I’ve always considered myself something of a PlayStation fanboy.
When I worked in video game retail a few years ago I wore my blue PlayStation lanyard with pride, convinced gaming-illiterate parents that a PS4 was absolutely the system to get their kids for Christmas, and when the PS5 (opens in new tab) was announced I put my money down without hesitation. I even took launch day off work so I could play my shiny new next-gen console until my eyes stung.
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Yet after swinging through a snow-blanketed NYC in Spider-Man: Miles Morales, dying repeatedly on the first level of Demon’s Soul and having watched the pre-release trailers for upcoming exclusive Returnal on loop, I came to one conclusion: I really wanted an Xbox Series X
PS5: The king of exclusives
Now I’m not suggesting that PlayStation’s currently announced slate of exclusives is underwhelming, or that upcoming titles like Ratchet and Clank: Rift Apart and Horizon: Forbidden West don’t look utterly spectacular. I’m dying to see more of those games, and I cannot wait to play them later this year.
Sony has always shone when it comes to exclusive titles, you only need to look at the console generation just gone for proof. The PS4 was the sole home to some of the best games of the last decade; titles like God of War, Bloodborne and The Last of Us Part II are almost peerless.
Microsoft on the other hand seemed to concede defeat on the exclusive games front pretty early on. Games like Sea of Thieves and Halo: The Master Chief Collection were eventually patched into reasonable shape, but did anyone actually enjoy duds like Crackdown 3 or ReCore?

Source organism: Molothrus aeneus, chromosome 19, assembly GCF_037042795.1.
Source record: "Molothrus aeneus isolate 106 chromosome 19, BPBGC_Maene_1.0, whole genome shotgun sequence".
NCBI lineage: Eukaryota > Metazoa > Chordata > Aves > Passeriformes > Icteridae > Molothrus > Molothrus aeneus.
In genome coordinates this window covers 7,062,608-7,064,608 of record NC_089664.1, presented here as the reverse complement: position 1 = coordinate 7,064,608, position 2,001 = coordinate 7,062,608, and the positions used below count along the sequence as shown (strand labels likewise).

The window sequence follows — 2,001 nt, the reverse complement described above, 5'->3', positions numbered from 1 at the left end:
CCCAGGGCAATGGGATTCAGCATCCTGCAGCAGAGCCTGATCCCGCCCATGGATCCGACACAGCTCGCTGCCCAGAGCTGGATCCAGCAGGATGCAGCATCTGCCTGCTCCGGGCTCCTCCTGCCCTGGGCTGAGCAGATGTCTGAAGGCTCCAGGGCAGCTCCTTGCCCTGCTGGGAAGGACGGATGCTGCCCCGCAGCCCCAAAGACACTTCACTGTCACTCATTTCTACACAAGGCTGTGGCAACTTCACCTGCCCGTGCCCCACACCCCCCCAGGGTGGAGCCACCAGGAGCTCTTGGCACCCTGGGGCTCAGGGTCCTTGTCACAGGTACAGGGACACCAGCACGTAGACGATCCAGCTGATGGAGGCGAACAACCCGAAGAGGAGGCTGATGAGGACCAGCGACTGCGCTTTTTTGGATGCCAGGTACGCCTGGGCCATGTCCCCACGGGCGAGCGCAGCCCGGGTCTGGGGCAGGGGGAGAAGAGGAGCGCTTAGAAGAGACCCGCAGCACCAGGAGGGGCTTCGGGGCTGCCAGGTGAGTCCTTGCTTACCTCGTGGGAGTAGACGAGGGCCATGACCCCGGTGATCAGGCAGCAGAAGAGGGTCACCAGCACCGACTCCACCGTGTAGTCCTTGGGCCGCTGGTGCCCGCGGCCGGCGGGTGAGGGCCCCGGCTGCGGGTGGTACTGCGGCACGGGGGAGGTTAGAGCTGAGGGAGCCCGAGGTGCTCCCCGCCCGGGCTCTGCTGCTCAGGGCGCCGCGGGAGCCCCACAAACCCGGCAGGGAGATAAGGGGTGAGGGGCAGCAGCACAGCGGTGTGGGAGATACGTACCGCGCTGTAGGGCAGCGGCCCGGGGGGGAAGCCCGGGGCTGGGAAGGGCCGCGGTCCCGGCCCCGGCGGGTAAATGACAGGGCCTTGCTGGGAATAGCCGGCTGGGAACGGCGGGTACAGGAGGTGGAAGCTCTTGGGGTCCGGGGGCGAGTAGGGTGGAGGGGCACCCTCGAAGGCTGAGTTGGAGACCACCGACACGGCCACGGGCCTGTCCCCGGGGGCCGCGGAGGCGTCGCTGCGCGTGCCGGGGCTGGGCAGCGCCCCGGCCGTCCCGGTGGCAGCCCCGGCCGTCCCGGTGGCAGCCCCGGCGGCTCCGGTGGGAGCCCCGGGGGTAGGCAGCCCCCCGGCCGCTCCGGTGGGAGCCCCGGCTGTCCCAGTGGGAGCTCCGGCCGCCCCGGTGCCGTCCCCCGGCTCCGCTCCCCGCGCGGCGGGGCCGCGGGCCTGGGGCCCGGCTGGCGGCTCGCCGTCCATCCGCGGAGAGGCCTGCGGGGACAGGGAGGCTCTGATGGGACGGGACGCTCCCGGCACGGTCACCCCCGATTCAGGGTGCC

Of course, Microsoft has been throwing around its financial clout plenty in the last three years and has gone on a bit of a shopping spree. The company sucked up developers like Ninja Theory Theory and Obsidian, alongside arguably the biggest gaming acquisition of all time when it bought Bestheda for more than $7 billion last year.
The future of Xbox exclusives certainly looks rosier than it has done in years, and if beloved franchises like Fallout and The Elder Scrolls will now be Xbox console-exclusives that is a major boon, one that Sony could struggle to match.
These acquisitions give gamers a very good reason to get invested in the Xbox eco-system, and the idea of missing out on The Elder Scrolls VI or Fallout 5 did certainly play a major role in my decision to purchase a Series X, but ultimately what really pushed me over the edge is the wildly different exclusive pricing strategies Xbox and PlayStation are taking.
A high price to pay
Both PlayStation and Xbox have new IP, but they're going about it in very different ways.
As already mentioned, Sony is releasing Returnal in April. This third-person action game blends frenetic combat with a psychological horror story. I’m super interested in it, but I’m a little worried that the procedurally generated maps might start to feel repetitive, and I’m unconvinced by what we’ve seen of the game's story.
Microsoft on the other hand released The Medium in January. It’s a third-person psychological horror game (psychological horror is so hot right now) that sees you playing a character who can travel between two different worlds. The game intrigued me, but I had my hesitations as the developer’s track record is, in my opinion, spotty at best.